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The Jobs for Women Campaign -- how women took on BHP and won

Jobs For Women campaign 'a landmark'

by Jim McIlroy

BRISBANE -- "We knew we had to have the support of migrant women, of the union, and of the community or we couldn't win," Robynne Murphy, an active participant in the Jobs For Women Campaign, launched in Wollongong in the early 1980s to win employment for women in the BHP steelworks, told a public forum organised by Green Left Weekly and Socialist Alliance here on September 11. The JFWC broke through the men-only employment policy of the "Big Australian," and set an important precedent for jobs for women in traditional heavy industrial areas of the workforce.

The campaign, which was initiated by women members of the Socialist Workers Party (now Democratic Socialist Perspective), began in April 1980 with a claim before the NSW Anti-Discrimination Board. By July that year there were 50-60 women involved in the claim.

The campaign went through many ups and downs, with a final court settlement only being won in 1995. During that time, especially in the early years, the women organised pickets, a tent embassy outside the Port Kembla steelworks gates, circulated leaflets in six migrant languages and gained the support of the Federated Ironworkers Union and the majority of the male workers in the plant.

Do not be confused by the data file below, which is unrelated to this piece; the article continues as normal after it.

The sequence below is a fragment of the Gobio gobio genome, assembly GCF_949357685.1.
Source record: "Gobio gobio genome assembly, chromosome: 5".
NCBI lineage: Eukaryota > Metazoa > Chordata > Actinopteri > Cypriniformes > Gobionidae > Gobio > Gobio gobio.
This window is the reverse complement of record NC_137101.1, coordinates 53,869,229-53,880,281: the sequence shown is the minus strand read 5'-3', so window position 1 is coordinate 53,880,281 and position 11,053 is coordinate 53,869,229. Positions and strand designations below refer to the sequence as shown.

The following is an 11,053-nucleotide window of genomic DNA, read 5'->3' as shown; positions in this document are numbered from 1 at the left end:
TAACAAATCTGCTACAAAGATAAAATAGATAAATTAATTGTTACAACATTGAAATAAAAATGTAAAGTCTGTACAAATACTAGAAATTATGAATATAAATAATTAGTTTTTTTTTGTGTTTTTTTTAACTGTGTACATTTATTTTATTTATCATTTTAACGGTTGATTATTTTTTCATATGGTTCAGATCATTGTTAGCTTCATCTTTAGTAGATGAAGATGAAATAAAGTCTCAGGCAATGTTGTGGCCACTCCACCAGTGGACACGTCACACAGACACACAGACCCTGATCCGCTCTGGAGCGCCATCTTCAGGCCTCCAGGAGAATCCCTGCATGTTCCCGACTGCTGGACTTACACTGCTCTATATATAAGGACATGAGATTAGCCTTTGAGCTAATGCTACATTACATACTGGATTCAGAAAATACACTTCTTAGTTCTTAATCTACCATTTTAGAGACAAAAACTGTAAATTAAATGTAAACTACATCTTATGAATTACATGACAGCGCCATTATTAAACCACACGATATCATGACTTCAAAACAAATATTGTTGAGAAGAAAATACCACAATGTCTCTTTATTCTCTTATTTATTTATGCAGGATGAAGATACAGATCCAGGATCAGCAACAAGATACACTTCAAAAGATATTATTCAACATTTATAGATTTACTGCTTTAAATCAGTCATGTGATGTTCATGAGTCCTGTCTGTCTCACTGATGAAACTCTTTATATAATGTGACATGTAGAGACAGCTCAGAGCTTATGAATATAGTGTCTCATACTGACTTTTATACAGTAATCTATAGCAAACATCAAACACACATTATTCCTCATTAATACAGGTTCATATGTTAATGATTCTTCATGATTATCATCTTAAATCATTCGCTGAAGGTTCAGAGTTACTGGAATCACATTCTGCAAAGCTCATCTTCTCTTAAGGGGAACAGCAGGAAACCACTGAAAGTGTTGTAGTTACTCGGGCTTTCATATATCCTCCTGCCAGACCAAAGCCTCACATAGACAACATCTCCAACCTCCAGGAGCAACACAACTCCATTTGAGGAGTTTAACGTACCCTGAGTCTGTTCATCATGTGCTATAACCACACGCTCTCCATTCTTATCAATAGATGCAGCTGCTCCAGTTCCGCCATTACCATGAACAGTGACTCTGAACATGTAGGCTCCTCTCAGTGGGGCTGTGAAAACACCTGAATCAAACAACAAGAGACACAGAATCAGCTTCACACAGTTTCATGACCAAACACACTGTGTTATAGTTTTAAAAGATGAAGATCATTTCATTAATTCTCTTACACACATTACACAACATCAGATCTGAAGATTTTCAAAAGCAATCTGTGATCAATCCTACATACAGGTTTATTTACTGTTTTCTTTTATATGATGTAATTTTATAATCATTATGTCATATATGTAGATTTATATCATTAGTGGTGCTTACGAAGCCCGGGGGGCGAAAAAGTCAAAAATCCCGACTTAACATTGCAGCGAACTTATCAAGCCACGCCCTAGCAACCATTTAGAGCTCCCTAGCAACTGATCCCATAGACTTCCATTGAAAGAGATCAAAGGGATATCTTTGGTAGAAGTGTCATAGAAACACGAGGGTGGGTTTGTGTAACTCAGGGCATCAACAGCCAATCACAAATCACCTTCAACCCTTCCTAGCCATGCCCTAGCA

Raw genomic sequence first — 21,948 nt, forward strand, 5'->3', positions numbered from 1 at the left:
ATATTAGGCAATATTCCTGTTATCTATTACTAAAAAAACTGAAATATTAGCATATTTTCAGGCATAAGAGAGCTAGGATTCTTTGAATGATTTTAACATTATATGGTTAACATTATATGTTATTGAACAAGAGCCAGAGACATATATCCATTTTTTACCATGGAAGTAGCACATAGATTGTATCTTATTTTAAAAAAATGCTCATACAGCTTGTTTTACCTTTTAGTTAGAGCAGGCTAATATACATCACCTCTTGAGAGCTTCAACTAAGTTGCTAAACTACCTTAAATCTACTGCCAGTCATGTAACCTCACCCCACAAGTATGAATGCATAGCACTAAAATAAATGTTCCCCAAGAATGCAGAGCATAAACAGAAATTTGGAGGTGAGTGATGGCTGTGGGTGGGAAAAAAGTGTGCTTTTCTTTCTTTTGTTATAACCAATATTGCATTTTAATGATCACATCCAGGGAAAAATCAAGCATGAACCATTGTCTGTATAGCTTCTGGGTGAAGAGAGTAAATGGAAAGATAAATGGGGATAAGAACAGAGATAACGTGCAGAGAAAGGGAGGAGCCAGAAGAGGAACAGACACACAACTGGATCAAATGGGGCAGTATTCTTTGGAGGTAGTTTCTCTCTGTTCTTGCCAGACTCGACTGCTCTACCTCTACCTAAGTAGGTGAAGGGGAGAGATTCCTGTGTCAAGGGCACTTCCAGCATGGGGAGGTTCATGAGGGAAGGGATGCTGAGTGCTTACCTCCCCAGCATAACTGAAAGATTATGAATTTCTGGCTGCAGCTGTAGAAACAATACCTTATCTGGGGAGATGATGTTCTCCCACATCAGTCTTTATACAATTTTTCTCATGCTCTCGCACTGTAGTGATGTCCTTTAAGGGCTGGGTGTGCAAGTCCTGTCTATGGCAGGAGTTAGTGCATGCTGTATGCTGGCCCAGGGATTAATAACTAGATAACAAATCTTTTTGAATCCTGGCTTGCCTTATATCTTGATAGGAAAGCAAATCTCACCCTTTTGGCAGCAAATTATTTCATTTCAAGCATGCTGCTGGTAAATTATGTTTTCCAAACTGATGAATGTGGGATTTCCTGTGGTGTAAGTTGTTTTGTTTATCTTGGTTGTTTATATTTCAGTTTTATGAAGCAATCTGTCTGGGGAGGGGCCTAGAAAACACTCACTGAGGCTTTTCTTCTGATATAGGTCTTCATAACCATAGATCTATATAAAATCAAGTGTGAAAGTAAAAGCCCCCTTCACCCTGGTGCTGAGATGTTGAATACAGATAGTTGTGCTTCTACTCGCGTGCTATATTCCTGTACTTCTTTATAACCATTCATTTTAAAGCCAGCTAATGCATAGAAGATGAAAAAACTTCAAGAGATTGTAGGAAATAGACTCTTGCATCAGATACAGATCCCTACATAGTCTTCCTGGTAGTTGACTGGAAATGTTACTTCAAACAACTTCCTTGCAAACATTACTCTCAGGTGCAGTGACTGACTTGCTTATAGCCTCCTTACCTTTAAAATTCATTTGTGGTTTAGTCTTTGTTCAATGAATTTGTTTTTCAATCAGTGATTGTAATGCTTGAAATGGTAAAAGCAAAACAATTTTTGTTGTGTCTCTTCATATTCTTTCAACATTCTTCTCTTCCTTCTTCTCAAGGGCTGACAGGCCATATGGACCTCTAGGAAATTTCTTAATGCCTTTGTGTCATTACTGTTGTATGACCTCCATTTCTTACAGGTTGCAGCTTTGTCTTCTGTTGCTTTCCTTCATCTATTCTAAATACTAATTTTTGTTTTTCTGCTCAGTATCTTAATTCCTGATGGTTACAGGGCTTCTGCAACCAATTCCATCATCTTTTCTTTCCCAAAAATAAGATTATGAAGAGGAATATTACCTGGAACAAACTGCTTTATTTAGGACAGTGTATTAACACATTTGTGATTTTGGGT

"It was an incredible experience, being applauded by so many men workers as they entered or left the site. We received 2000 signatures on our petition in one day during the campaign," Murphy told the forum.

In 1986, 34 women won $1 million in an initial settlement. "We were reported on the front page of many of the newspaper around the country," Murphy said. The JFWC then launched a class action suit for 800 women who had been unfairly denied jobs at BHP.

During the course of the campaign, the JFWC gained broad support from the union and labour movements, locally and internationally and from women's organisations around Australia. "The campaign is now studied in a number of university history and law courses," she added.

"The lesson is that you must organise, whether within a union, or elsewhere, if you are going to win," Murphy said. The JFWC was a landmark case in the history of both the women's liberation and trade union movements, she pointed out. "We need to learn its lessons for many of the struggles faced by women and workers today."

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This is a recording of another talk on the same topic delivered by Robynne Murphy to the Brisbane branch of Resistance, two days later, on September 13th.

Some related reading available online:
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